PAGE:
Francis X. ClooneyOctober 17, 2005 - 10:39am0 comments
How is Benedict XVI, long a defender of orthodoxy and famous critic of the “dictatorship of relativism,” likely to approach interreligious dialogue? Does he see religious pluralism and tolerance as little more than an enticement to indifferentism or as something potentially more spiritually and intellectually fruitful?
While in India this summer, I spent a good bit of time reading two books by Benedict: Many Religions-One Covenant: Israel, the Church, and the World and Truth and Tolerance: Christian Belief and World Religions (both Ignatius Press). Both collect relatively short pieces from the past fifteen years that shed considerable light on the new pope’s views.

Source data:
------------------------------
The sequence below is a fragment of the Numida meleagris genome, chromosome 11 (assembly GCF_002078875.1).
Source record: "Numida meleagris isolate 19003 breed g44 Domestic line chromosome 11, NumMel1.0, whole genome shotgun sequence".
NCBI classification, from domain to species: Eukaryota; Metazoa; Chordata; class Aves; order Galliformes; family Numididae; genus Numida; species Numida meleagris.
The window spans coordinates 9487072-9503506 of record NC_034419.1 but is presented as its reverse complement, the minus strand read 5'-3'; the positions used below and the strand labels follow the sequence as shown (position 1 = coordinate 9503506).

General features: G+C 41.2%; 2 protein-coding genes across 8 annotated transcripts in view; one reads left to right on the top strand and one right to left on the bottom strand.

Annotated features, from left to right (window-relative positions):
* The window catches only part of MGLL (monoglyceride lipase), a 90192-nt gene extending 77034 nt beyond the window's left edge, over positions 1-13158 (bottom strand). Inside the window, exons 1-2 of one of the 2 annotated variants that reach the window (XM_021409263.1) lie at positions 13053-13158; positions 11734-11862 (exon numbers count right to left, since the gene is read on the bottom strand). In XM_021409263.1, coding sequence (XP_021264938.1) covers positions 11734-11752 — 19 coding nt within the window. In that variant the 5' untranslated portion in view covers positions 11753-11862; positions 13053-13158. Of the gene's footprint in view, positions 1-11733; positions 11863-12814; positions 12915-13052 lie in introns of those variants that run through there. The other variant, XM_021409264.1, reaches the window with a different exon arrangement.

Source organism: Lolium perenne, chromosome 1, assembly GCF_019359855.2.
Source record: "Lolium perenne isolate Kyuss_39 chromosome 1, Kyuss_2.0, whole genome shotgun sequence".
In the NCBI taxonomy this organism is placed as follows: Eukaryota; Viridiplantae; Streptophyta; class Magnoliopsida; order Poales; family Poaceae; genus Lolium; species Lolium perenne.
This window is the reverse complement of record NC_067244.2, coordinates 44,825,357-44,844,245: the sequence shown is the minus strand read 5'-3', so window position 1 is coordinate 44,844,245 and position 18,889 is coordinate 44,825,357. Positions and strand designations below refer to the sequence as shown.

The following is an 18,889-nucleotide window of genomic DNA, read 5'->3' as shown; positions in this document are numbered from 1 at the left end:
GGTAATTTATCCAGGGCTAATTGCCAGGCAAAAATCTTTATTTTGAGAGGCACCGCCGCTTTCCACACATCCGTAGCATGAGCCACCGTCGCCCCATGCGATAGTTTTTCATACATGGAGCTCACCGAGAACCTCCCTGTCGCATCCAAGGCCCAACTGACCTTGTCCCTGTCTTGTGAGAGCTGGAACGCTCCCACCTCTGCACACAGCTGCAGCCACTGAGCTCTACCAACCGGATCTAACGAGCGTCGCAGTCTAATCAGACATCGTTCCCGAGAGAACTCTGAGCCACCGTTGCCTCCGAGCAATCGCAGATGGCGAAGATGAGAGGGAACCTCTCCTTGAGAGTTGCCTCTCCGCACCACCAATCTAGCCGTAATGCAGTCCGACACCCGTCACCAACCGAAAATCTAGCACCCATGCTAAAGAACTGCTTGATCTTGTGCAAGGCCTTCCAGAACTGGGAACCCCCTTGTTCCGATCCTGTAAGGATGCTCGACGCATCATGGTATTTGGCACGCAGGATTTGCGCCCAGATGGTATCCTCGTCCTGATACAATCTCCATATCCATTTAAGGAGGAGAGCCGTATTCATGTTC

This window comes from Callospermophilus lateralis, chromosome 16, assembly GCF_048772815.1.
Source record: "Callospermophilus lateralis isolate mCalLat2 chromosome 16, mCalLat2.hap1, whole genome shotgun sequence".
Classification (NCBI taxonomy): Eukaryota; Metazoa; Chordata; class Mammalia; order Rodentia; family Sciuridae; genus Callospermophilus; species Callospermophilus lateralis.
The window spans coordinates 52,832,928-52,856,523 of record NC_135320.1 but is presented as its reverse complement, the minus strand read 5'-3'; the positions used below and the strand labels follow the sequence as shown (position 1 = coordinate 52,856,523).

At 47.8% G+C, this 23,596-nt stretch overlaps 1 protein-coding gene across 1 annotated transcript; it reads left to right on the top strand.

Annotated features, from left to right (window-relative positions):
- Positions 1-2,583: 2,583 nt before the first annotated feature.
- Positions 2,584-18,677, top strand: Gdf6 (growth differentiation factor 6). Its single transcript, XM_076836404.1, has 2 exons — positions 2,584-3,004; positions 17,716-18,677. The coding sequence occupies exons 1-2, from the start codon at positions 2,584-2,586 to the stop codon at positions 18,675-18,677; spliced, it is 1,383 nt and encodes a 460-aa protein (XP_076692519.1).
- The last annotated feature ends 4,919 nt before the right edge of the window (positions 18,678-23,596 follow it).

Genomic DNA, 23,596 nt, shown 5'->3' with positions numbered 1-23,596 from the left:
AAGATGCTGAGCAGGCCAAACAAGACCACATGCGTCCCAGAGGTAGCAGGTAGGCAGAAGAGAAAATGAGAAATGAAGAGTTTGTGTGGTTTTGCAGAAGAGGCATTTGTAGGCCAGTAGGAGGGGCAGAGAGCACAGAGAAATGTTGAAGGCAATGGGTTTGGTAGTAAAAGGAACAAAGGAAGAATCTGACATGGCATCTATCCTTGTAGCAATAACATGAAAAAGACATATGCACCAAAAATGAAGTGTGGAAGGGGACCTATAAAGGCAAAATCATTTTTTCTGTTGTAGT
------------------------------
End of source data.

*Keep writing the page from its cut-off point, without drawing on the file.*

Many Religions (1998) concentrates on Christian-Jewish relations, while Truth and Tolerance (2005) deals with the Christian encounter with Hinduism and Buddhism. I also brought along for rereading Benedict’s essay “Relativism: The Central Problem for Faith Today” (1996), and two documents issued by the Congregation for the Doctrine of the Faith (CDF) when he was prefect: Letter to the Bishops of the Catholic Church on Some Aspects of Christian Meditation (1989) and Dominus Iesus: On the Unicity and Salvific Universality of Jesus Christ and the Church (2000). Near the end of my visit to India, I was perhaps providentially visited by some concerned Hindus who accused me-Catholic priest, Jesuit, aficionado of interreligious dialogue, and...